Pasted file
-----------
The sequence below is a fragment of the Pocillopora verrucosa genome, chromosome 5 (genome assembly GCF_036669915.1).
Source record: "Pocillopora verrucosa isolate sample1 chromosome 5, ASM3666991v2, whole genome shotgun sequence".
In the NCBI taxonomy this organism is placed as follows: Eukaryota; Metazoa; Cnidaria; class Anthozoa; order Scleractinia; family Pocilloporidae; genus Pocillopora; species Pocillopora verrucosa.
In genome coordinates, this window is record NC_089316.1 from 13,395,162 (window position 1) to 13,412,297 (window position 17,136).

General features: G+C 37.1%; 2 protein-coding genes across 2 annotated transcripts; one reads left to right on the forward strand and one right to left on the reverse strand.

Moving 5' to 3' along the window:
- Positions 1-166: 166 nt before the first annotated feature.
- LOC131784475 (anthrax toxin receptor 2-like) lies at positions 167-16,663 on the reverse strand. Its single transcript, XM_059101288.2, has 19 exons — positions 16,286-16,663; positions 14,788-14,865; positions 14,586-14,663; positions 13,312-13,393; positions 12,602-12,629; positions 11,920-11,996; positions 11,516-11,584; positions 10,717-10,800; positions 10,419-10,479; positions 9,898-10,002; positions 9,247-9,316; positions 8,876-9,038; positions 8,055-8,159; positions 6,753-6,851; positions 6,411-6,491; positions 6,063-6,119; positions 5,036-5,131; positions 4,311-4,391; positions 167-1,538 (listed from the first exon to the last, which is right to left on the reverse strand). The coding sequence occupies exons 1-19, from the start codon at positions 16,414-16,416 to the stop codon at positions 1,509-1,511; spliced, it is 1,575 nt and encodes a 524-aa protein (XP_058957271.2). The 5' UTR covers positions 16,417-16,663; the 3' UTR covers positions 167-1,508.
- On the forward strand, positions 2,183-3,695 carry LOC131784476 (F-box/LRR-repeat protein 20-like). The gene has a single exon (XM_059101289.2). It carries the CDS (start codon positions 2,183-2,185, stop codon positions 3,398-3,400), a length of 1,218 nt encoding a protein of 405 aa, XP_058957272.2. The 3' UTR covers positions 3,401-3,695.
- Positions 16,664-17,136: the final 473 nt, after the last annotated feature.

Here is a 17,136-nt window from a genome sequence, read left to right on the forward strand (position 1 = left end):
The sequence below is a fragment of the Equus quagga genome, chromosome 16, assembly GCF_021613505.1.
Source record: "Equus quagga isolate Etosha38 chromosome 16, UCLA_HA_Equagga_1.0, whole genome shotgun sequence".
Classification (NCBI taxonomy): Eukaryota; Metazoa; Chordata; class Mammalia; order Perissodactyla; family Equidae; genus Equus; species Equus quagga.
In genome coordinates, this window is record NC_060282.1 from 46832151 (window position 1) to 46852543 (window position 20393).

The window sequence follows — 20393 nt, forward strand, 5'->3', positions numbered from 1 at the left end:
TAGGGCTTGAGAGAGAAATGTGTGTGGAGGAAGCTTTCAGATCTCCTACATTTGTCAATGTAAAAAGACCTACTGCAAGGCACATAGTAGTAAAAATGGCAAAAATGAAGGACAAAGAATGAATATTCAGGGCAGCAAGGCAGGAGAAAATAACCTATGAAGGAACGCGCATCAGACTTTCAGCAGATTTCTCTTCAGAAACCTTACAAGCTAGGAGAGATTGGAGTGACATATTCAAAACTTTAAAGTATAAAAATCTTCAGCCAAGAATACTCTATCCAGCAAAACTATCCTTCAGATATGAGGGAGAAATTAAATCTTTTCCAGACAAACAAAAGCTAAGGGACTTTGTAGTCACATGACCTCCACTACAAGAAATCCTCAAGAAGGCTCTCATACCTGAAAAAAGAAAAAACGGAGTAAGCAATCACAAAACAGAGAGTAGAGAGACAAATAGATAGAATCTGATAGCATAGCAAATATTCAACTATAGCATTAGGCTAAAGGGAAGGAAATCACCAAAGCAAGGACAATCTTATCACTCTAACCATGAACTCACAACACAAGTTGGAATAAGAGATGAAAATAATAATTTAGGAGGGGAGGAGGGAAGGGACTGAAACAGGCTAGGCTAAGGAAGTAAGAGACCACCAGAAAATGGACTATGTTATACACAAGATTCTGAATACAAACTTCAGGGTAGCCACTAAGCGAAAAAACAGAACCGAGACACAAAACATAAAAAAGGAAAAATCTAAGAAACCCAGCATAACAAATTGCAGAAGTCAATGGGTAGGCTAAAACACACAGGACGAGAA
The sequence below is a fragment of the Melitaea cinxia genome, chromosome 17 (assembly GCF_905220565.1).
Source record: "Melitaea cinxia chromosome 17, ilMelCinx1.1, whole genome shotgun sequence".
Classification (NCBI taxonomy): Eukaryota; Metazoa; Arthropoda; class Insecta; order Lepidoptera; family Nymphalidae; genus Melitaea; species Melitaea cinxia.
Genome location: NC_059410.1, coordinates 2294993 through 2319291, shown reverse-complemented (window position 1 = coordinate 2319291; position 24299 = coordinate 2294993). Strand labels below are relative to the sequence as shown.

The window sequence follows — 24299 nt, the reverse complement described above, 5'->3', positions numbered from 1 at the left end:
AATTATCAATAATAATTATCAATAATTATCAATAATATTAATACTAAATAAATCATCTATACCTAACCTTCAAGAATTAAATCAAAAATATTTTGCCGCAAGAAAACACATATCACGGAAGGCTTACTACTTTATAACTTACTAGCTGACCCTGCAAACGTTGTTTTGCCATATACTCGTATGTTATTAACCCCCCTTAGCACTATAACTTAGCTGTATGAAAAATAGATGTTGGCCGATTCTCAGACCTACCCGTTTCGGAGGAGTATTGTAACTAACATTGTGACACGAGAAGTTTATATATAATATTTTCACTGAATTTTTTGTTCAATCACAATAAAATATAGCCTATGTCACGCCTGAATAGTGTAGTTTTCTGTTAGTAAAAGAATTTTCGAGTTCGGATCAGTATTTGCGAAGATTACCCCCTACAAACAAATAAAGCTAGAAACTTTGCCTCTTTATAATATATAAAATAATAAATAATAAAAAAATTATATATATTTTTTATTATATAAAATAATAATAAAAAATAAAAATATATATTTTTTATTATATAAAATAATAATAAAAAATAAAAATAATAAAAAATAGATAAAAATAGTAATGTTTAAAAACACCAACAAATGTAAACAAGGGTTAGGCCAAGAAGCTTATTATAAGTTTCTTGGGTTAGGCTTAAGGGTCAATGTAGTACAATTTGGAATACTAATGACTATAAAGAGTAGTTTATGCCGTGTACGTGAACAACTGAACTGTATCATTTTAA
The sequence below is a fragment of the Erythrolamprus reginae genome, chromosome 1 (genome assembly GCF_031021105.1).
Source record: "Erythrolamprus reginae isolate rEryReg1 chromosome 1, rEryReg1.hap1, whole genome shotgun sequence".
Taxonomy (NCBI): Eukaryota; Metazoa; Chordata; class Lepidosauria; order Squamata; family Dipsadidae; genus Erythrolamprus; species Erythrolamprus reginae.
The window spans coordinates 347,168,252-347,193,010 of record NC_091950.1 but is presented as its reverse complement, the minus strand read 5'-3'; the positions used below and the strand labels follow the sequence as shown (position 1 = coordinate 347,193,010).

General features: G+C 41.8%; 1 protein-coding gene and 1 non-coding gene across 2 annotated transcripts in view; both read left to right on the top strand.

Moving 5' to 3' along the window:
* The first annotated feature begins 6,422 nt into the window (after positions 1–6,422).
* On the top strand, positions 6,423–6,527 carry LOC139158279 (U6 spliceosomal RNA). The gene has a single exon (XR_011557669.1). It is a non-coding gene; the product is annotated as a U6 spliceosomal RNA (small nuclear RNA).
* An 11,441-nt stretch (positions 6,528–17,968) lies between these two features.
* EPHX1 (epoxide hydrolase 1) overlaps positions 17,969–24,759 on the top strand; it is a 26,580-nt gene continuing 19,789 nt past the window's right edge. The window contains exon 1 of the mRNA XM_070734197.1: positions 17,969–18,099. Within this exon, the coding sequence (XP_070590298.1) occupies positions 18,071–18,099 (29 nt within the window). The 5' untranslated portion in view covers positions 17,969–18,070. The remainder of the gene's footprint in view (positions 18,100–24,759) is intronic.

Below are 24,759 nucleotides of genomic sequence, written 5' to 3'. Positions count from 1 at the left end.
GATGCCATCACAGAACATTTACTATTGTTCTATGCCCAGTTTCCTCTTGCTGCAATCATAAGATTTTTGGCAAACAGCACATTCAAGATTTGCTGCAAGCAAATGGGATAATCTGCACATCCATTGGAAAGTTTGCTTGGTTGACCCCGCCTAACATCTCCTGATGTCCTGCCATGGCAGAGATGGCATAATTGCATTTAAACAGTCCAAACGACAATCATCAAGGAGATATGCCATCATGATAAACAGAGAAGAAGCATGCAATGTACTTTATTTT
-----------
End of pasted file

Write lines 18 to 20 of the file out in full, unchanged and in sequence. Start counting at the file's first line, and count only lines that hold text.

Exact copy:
The sequence below is a fragment of the Melitaea cinxia genome, chromosome 17 (assembly GCF_905220565.1).
Source record: "Melitaea cinxia chromosome 17, ilMelCinx1.1, whole genome shotgun sequence".
Classification (NCBI taxonomy): Eukaryota; Metazoa; Arthropoda; class Insecta; order Lepidoptera; family Nymphalidae; genus Melitaea; species Melitaea cinxia.